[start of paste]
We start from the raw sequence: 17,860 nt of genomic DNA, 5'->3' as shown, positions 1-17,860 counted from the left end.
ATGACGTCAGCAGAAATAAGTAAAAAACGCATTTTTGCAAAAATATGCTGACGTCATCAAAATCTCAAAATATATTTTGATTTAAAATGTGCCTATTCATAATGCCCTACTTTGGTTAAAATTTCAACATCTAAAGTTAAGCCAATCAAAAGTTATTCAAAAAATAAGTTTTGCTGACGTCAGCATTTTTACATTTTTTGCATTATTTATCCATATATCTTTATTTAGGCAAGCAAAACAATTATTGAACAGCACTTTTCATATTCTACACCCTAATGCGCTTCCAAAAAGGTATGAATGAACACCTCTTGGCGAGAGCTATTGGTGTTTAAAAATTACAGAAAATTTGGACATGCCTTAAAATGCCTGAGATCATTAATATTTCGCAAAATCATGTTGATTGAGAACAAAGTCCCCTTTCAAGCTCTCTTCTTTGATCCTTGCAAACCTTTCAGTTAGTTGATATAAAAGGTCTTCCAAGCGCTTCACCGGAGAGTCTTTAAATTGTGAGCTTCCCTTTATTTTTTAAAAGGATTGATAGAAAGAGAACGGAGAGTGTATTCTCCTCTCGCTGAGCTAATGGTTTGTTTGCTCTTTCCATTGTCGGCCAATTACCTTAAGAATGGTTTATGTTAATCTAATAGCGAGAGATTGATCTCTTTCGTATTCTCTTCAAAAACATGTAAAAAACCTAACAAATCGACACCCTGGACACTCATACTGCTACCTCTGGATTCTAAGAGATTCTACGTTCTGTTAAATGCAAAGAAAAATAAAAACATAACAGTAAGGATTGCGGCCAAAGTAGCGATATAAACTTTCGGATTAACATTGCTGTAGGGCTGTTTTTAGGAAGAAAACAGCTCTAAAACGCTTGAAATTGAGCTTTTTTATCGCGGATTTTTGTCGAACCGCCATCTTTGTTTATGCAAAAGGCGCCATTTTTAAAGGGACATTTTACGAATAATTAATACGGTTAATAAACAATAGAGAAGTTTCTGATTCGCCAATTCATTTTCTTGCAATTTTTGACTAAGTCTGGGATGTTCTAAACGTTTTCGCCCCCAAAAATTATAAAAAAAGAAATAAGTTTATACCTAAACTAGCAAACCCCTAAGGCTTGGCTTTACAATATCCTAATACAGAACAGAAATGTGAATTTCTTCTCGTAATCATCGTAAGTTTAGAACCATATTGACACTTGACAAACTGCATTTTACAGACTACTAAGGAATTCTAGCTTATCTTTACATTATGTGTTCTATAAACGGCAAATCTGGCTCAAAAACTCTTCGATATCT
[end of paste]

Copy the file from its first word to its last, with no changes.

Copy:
We start from the raw sequence: 17,860 nt of genomic DNA, 5'->3' as shown, positions 1-17,860 counted from the left end.
ATGACGTCAGCAGAAATAAGTAAAAAACGCATTTTTGCAAAAATATGCTGACGTCATCAAAATCTCAAAATATATTTTGATTTAAAATGTGCCTATTCATAATGCCCTACTTTGGTTAAAATTTCAACATCTAAAGTTAAGCCAATCAAAAGTTATTCAAAAAATAAGTTTTGCTGACGTCAGCATTTTTACATTTTTTGCATTATTTATCCATATATCTTTATTTAGGCAAGCAAAACAATTATTGAACAGCACTTTTCATATTCTACACCCTAATGCGCTTCCAAAAAGGTATGAATGAACACCTCTTGGCGAGAGCTATTGGTGTTTAAAAATTACAGAAAATTTGGACATGCCTTAAAATGCCTGAGATCATTAATATTTCGCAAAATCATGTTGATTGAGAACAAAGTCCCCTTTCAAGCTCTCTTCTTTGATCCTTGCAAACCTTTCAGTTAGTTGATATAAAAGGTCTTCCAAGCGCTTCACCGGAGAGTCTTTAAATTGTGAGCTTCCCTTTATTTTTTAAAAGGATTGATAGAAAGAGAACGGAGAGTGTATTCTCCTCTCGCTGAGCTAATGGTTTGTTTGCTCTTTCCATTGTCGGCCAATTACCTTAAGAATGGTTTATGTTAATCTAATAGCGAGAGATTGATCTCTTTCGTATTCTCTTCAAAAACATGTAAAAAACCTAACAAATCGACACCCTGGACACTCATACTGCTACCTCTGGATTCTAAGAGATTCTACGTTCTGTTAAATGCAAAGAAAAATAAAAACATAACAGTAAGGATTGCGGCCAAAGTAGCGATATAAACTTTCGGATTAACATTGCTGTAGGGCTGTTTTTAGGAAGAAAACAGCTCTAAAACGCTTGAAATTGAGCTTTTTTATCGCGGATTTTTGTCGAACCGCCATCTTTGTTTATGCAAAAGGCGCCATTTTTAAAGGGACATTTTACGAATAATTAATACGGTTAATAAACAATAGAGAAGTTTCTGATTCGCCAATTCATTTTCTTGCAATTTTTGACTAAGTCTGGGATGTTCTAAACGTTTTCGCCCCCAAAAATTATAAAAAAAGAAATAAGTTTATACCTAAACTAGCAAACCCCTAAGGCTTGGCTTTACAATATCCTAATACAGAACAGAAATGTGAATTTCTTCTCGTAATCATCGTAAGTTTAGAACCATATTGACACTTGACAAACTGCATTTTACAGACTACTAAGGAATTCTAGCTTATCTTTACATTATGTGTTCTATAAACGGCAAATCTGGCTCAAAAACTCTTCGATATCT